Likewise, safety professionals should make the supervisor’s concerns a priority. As Edgar put it, “If they ask you for something, you’ve got to follow up or else you lose your credibility.”

‘How can I make it palatable for you?’

Safety professionals and supervisors often have different perspectives. Supervisors have production demands to meet and may not see the value of a safety change that will disrupt work.

“Safety and production always has a bit of tension when the production people think that I’m trying to slow them down. Whether it’s on purpose or accidentally, it doesn’t matter,” said Chris Campbell, environmental, health and safety manager at Mason, MI-based Dart Container Corp.

Campbell said the supervisors at a previous employer opposed safety because they viewed it as an obstacle to production. He eased the tension by approaching supervisors and saying, “I understand this is going to slow things down. How can I make it palatable for you? What can you accept?”

Sometimes that meant scheduling maintenance at a time before or after a shift or during lunchtime. “Yes, I’m taking time out of their schedule, but I do it when it’s convenient for them – not when it’s necessarily convenient for me,” Campbell said.

He advocates giving supervisors the leeway to choose how to accomplish safety objectives and regulatory requirements.

“Another thing I do is I discuss with them how things are going to happen,” Campbell said, “and I don’t mind if they take the credit for it. Almost everyone will be able to support something that’s his or hers.”

He also takes as much safety work off the supervisor’s plate as possible. For instance, rather than have supervisors at his current employer fill out a lengthy injury report, Campbell gives them a simple, fill-in-the-blank-style form, and then he completes the long version.

Stopping work

One of the most difficult situations is when the safety professional needs to stop a project. Jim Harris and David Sherwood of SWCA Environmental Consultants can relate. Harris is environmental, health and safety manager, and Sherwood is safety auditor/trainer, for the Phoenix-based firm, which provides environmental and safety consulting on scientific construction projects.

Sherwood described a project that required surveying an area for vegetation and plants. The data point was filled with extremely thorny Russian olive plants. The client protocol required that SWCA take the reading at that point, but Sherwood recognized that it was unsafe and offered some options: choose another spot free of the hazard, or reschedule and return with appropriate personal protective equipment. They ended up taking the latter option.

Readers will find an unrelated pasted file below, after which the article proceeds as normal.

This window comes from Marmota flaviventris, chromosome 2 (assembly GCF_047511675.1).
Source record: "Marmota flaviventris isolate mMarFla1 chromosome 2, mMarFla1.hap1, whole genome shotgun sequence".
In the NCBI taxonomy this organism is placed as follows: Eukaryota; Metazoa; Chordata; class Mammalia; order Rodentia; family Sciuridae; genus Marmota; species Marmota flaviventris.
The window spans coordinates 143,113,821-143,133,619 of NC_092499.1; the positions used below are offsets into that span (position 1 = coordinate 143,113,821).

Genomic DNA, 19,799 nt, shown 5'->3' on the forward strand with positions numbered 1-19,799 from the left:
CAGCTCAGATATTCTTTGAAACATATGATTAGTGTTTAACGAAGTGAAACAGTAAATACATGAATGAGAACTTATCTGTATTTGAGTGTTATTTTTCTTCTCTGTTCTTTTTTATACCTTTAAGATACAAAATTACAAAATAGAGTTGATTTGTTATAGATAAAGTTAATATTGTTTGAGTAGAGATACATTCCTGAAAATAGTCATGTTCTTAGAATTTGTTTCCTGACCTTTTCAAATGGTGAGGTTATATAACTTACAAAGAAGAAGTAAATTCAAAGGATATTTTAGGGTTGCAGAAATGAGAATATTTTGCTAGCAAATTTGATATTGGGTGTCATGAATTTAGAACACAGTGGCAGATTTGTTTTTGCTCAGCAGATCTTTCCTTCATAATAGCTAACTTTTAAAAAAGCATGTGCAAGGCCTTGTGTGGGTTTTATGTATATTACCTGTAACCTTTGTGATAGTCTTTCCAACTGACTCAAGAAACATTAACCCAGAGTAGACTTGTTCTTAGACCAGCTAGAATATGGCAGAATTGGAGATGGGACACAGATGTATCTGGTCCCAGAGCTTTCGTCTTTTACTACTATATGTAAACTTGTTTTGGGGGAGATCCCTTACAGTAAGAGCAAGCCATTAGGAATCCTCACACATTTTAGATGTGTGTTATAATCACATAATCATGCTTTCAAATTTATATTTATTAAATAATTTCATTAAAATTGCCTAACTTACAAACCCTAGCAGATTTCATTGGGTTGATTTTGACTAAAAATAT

Sherwood is developing a manual to help front-line supervisor make sound, safe decisions in the field. The manual focuses on the reasons behind policies and provides tips for facilitating safety procedures, such as organizing safety meetings so they focus on issues relevant to that day and do not run too long.

Harris and Sherwood believe it is important to involve supervisors in safety efforts because supervisors know the work best and are more likely to comply when they feel personally invested. Sherwood applied this principle to the manual by asking a dozen supervisors at SWCA what has made them successful and what recommendations they have for their peers. Incorporating their feedback into the manual gives supervisors a stake in creating it, he explained.

Additionally, Sherwood emphasized that safety professionals need to understand the actual tasks that the supervisor and crew are performing.

“It’s not very effective, in my experience, to basically try to promote a safety policy if you don’t know how it relates to the person in the field and if you don’t know the effective way to do it,” he said. “You have to know how they build that wall in order to help them be safe building that wall.”

Delivery counts

Success with supervisors depends as much on the safety professional’s approach as the actual message. When approaching supervisors or workers about unsafe work practices, Harris and Sherwood suggest safety professionals pull the person aside and say, “I’m uncomfortable with the way you’re doing it,” and propose a safer method. When injuries occur, Harris and Sherwood organize a safety stand-down and distribute a document explaining what happened, where the system broke down and what will be done to prevent another incident.

“You should approach people and ask them if they think that’s the safest way to do something, because if you tell them it’s not safe, they’re going to get defensive,” Campbell recommended. “If you ask them if that’s safe, they’ll honestly think about it and they’ll give you an honest answer back.” And then the supervisor will own the solution because they came up with it, Campbell said.

For this strategy to work, supervisors need proper safety training so that when an unorthodox situation arises, they will make the right decision even in the absence of written protocol.

At L’Oreal, Perry trains line supervisors to provide safety training to workers and, on a monthly basis, observe positive and negative behaviors and address them. Supervisors provide most of the worker training, although safety professionals may help develop the material. Discipline also comes directly from the supervisor, she said.

The same is true at Ontario Power Generation, where the line organization applies progressive discipline. Chenard said disciplinary action occurs separately from the investigation of an incident to help avoid the perception that the worker is being punished because of safety.

Allowing supervisors to handle training and discipline goes back to Campbell’s point about trusting the supervisor’s instinct and expertise.

“Someone who invents their own wheel is more likely to use it,” he said. “Let people discover.They’ve got experience – respect that. They’ve got expertise – respect that.”